The “Show Us the Jobs” cross-country bus tour begins today with a rally to highlight the job crisis in America. The tour is sponsored by the AFL-CIO and Working America, an affiliate.
Among the concerns to be addressed by the AFL-CIO are health care for the unemployed, greater personal hardship as a result of poverty and the outsourcing of jobs to foreign countries.
One unemployed person from each state and the District of Columbia will ride in a bus from St. Louis to Washington, D.C., during the next week, making stops in Iowa, Minnesota, Wisconsin, Michigan, Ohio, Pennsylvania, and West Virginia to speak about the consequences and hardships of unemployment.
Laura Johannesmeyer will represent Missouri. The Kansas City resident worked as a health-care consultant but was laid off five years ago. She saw the need for a support group for the unemployed and started a job club that meets weekly and boasts 1,000 members. Many members are professionals, such as lawyers, pilots, engineers and purchasers.
Although Johannesmeyer is not a member of the AFL-CIO, she was selected to represent Missouri after she spoke with them about her job club. She said she thinks the current political environment is eroding the middle class. She is concerned with outsourcing of jobs and hopes that by taking the bus tour she can help increase awareness of the job situation and effect economic policy that would stop the loss of good jobs.
“I’ve seen so much tragedy and loss. I’ve got to step up and help,” Johannesmeyer said. “The economy may be getting richer, but the individuals are suffering.”
Two thousand people are expected to attend today’s rally in St. Louis, which begins at 5 p.m. at the Morton D. May Amphitheatre. Each of the 51 bus riders will share their testimonies before leaving for Iowa.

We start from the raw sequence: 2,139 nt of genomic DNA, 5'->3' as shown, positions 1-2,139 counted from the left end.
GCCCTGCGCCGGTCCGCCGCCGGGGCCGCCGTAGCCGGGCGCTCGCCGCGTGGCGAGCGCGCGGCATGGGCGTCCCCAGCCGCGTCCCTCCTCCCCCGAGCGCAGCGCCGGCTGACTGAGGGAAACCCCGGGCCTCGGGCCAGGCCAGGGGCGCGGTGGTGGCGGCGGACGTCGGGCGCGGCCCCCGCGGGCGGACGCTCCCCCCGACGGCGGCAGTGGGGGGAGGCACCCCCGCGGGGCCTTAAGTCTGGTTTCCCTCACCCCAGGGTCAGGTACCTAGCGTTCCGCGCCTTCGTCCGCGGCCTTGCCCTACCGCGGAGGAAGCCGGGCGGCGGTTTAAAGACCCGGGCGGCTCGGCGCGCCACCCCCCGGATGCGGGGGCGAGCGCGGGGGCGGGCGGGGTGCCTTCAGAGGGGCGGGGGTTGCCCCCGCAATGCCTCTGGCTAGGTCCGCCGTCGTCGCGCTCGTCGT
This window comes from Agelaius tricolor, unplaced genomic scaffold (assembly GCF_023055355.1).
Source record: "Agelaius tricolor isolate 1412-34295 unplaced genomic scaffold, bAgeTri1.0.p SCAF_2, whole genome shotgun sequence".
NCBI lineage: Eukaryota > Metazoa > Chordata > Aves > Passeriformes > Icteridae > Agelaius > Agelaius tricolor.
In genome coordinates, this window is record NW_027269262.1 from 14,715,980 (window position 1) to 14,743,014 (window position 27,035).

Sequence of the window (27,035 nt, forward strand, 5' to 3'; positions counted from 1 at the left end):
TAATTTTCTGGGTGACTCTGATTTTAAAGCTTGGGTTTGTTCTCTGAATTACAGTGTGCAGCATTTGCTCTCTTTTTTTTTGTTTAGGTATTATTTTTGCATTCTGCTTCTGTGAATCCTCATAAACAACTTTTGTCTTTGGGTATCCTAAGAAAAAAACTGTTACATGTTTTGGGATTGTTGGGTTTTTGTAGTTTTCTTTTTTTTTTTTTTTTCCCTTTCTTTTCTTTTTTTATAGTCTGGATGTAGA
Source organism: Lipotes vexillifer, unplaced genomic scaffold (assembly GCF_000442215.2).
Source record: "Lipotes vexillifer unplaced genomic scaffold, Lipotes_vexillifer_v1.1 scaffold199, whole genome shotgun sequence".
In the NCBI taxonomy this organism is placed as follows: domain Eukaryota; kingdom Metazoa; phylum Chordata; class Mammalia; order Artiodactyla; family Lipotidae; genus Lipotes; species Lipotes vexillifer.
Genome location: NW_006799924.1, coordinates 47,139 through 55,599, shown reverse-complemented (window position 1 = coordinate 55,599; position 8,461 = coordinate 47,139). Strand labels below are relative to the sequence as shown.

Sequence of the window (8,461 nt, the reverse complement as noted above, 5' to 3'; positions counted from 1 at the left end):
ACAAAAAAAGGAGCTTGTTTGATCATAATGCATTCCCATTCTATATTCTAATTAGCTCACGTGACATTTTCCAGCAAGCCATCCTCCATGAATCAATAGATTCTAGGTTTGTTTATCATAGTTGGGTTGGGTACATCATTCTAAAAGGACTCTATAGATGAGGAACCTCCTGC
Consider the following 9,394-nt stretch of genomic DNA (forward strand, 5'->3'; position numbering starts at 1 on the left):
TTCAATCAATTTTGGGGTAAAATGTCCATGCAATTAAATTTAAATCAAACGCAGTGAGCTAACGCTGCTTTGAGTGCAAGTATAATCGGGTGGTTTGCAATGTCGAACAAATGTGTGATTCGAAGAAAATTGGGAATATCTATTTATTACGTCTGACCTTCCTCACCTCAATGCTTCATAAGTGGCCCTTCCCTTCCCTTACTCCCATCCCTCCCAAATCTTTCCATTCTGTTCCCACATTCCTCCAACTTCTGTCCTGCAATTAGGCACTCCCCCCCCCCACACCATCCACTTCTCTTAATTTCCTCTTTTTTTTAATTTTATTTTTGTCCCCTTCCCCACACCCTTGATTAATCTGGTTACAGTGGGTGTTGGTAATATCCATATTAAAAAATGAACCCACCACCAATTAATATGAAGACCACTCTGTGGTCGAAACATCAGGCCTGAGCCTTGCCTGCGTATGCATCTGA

“I think people realize there is a job crisis and we are on the wrong track in this country as far as jobs,” said Lane Windham, a representative of AFL-CIO. “Eight million are unemployed, and 2 million have given up looking.”
The bus will stop in Manitowoc, Wis., a city that has seen a 7 percent increase in unemployment during the past three years. In Youngstown, Ohio, the group will visit a three-county region where 11,000 homes have been sold in foreclosure sales during the past five years.
“We wanted to make sure that opinion leaders and the public understood that ‘jobless recovery’ is nonsensical,” Windham said. “You can’t have recovery without jobs.”
One of the goals of the tour is to call for action and bring attention to failing economic policy.
“Under the Bush administration, we have lost more than 2 million jobs … more jobs than any president since Hoover,” Windham said. “But we’re not saying this is a Kerry tour.”
This is the first time the AFL-CIO has sponsored a bus tour to speak out on unemployment. Windham said the purpose is to tell the story of the 51 people who have been forced into no-benefit jobs or have had to train their own replacements.
“We are trying to show the face of America,” Windham said.